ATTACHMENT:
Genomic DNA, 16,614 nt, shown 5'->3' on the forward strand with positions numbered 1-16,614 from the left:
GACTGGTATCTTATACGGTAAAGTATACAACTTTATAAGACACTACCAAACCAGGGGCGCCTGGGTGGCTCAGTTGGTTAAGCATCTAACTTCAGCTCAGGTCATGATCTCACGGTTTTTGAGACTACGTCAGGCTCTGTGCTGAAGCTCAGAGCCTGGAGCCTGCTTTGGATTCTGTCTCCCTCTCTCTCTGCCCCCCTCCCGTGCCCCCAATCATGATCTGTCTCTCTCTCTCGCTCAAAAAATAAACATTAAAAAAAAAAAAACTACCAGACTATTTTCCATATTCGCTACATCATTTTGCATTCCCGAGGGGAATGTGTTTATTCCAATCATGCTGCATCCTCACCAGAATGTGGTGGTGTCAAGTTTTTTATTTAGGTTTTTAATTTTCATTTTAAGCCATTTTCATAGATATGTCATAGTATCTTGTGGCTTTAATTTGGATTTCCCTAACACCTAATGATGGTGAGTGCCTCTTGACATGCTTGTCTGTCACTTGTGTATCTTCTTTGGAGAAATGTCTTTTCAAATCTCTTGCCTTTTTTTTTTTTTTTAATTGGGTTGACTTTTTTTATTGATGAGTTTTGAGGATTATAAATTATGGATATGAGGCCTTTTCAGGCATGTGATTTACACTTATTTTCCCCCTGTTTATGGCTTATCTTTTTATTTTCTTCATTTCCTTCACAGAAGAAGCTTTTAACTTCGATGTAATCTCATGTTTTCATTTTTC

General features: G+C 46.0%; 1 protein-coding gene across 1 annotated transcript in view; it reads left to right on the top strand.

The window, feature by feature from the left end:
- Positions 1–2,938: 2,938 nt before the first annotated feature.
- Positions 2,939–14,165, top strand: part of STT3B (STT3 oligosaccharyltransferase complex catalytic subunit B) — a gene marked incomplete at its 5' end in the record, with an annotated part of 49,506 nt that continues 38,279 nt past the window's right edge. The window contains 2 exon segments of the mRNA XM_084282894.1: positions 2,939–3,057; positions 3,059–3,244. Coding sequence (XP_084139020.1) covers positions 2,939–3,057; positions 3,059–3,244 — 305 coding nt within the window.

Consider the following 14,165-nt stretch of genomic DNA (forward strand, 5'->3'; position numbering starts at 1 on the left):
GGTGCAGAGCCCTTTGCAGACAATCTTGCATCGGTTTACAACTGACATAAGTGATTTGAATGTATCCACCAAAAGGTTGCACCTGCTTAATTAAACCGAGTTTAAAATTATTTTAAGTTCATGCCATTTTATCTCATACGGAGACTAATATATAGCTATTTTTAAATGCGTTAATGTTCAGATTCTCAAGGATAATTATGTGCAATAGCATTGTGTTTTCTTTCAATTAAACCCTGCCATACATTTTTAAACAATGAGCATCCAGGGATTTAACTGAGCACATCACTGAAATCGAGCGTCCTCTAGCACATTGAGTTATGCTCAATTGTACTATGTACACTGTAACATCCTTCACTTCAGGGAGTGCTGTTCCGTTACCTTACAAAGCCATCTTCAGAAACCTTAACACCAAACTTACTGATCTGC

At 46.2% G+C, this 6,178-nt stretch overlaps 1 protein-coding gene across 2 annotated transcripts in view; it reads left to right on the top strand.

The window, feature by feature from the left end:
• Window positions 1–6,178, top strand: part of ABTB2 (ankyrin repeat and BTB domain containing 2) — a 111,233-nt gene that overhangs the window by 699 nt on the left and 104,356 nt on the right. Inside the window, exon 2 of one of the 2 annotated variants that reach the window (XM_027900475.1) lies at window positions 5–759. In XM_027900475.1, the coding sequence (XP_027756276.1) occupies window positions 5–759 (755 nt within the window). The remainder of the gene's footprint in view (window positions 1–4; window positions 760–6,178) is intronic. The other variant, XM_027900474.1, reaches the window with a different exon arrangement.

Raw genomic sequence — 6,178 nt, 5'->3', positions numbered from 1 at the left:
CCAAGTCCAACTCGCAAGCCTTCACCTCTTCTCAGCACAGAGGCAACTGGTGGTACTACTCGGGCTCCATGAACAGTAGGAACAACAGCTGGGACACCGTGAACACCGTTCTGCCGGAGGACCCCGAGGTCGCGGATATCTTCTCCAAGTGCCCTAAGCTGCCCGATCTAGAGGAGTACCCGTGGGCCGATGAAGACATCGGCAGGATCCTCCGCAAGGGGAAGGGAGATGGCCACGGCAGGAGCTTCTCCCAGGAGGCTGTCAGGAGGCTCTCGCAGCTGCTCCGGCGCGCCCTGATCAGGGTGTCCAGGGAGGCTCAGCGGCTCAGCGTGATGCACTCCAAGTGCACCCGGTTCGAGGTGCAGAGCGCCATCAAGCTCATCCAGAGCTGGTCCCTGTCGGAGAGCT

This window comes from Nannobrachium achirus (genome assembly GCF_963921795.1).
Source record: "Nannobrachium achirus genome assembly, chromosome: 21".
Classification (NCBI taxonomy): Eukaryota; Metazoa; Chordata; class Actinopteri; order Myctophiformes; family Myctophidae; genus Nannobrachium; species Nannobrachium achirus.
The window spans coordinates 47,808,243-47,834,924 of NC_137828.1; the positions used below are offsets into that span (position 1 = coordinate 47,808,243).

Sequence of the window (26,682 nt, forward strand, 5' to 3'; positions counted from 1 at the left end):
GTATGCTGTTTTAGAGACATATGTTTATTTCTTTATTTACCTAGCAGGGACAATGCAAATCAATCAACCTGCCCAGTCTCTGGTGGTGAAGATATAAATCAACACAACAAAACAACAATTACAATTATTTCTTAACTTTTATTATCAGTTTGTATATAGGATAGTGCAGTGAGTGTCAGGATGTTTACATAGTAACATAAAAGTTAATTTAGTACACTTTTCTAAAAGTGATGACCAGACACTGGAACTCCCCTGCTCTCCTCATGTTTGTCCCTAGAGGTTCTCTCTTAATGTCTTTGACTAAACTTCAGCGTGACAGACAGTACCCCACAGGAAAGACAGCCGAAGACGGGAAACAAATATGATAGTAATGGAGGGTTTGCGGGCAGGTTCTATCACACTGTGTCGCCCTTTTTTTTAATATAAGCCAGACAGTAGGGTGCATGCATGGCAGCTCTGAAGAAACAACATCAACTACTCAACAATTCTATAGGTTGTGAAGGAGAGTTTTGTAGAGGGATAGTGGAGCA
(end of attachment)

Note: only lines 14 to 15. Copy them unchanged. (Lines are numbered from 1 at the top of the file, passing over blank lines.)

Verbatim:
This window comes from Nannobrachium achirus (genome assembly GCF_963921795.1).
Source record: "Nannobrachium achirus genome assembly, chromosome: 21".